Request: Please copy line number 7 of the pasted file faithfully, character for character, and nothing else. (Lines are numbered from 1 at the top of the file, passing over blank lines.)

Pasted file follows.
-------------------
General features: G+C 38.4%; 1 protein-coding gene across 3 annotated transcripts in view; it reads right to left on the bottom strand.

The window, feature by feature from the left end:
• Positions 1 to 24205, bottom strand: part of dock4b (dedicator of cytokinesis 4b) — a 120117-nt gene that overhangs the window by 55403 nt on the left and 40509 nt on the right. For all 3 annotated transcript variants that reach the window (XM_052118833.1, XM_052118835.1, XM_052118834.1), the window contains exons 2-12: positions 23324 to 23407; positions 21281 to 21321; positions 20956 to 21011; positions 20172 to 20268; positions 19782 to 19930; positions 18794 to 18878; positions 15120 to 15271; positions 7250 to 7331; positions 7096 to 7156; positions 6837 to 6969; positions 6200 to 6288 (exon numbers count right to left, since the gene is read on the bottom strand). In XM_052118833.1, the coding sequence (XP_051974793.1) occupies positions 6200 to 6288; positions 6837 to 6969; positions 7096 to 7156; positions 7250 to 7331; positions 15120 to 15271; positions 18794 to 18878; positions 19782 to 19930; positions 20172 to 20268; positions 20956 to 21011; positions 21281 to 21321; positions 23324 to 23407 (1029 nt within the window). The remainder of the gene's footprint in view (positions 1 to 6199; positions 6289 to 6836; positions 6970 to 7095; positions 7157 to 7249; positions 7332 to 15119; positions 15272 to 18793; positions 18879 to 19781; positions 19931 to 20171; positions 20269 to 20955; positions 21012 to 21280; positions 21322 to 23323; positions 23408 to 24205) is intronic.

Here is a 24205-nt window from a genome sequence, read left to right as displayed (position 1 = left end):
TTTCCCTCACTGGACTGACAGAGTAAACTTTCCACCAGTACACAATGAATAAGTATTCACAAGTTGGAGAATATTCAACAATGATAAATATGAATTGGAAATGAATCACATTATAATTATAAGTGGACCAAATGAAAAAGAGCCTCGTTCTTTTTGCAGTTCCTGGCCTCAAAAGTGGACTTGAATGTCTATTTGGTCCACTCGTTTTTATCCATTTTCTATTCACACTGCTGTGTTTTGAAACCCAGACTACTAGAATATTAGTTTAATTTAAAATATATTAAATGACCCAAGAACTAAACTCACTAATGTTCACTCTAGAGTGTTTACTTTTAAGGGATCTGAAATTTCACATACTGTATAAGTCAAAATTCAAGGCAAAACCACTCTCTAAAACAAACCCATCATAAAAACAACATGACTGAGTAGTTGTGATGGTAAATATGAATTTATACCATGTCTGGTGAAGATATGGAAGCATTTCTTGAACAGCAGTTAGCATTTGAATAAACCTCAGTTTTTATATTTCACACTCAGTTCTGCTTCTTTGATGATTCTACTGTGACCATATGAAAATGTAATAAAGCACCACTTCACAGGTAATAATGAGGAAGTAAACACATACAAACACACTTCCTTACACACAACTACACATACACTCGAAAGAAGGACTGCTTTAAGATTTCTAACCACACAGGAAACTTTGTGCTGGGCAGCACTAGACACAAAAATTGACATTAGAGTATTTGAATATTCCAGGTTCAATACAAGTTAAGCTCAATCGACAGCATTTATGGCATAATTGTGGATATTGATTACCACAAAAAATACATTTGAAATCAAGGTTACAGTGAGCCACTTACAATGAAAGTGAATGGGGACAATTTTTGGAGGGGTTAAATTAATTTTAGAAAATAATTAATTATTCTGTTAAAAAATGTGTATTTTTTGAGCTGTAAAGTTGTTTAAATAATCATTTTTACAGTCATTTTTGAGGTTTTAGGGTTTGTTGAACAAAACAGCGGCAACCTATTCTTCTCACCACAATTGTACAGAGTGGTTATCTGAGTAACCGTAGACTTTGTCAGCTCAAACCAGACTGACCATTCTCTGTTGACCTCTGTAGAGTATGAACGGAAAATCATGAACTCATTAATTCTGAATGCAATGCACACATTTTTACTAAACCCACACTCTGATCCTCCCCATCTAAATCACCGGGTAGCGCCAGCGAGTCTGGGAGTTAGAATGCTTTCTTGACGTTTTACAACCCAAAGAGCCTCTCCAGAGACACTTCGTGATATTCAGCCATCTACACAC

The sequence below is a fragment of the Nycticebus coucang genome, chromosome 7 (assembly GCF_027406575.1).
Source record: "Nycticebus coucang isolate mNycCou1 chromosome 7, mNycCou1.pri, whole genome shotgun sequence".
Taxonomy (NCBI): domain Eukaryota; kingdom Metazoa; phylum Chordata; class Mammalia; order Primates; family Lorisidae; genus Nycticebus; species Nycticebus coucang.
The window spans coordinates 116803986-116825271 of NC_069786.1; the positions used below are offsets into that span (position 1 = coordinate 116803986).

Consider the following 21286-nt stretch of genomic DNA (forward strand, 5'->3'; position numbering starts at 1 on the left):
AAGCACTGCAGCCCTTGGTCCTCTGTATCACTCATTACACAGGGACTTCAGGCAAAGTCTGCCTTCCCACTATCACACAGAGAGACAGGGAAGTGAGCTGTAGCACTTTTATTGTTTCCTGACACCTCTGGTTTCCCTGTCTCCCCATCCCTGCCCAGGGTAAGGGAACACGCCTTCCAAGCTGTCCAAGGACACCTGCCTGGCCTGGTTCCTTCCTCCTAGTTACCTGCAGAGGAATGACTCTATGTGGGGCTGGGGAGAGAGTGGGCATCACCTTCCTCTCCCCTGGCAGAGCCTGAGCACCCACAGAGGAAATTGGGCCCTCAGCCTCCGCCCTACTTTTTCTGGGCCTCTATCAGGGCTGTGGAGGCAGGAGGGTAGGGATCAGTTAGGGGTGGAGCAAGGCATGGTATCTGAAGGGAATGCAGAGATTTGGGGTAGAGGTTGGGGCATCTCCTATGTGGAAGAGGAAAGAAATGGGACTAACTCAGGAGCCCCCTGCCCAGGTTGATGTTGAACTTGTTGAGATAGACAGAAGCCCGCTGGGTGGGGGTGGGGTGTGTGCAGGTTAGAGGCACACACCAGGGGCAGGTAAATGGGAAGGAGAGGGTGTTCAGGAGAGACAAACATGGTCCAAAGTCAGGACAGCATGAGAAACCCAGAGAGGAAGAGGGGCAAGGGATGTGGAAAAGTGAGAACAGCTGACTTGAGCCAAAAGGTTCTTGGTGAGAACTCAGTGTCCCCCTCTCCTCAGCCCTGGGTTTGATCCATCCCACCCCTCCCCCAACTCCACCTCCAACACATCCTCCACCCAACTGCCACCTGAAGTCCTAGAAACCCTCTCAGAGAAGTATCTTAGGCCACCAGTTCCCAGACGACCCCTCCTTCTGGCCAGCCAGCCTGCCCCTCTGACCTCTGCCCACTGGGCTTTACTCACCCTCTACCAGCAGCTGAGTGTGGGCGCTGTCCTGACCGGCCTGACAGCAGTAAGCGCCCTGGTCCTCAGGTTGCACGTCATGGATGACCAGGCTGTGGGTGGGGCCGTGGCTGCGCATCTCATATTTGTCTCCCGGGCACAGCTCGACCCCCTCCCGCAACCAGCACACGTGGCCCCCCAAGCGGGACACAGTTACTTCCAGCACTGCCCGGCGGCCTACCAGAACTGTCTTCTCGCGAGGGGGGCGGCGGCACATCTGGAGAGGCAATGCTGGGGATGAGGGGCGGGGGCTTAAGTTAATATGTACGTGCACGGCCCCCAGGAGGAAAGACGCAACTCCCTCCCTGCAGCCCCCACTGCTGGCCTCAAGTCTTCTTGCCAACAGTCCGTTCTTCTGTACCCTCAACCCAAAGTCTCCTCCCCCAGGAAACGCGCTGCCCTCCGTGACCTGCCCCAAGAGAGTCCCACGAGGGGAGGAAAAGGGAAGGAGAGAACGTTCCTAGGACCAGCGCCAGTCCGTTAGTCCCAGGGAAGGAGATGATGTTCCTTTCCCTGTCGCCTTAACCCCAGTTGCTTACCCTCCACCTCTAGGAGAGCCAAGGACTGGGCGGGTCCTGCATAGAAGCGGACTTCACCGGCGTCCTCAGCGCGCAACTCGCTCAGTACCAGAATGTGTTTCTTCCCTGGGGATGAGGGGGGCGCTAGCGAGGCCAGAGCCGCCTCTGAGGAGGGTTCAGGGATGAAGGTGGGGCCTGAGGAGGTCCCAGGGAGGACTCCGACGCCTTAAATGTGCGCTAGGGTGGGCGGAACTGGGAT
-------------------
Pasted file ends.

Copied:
Source record: "Nycticebus coucang isolate mNycCou1 chromosome 7, mNycCou1.pri, whole genome shotgun sequence".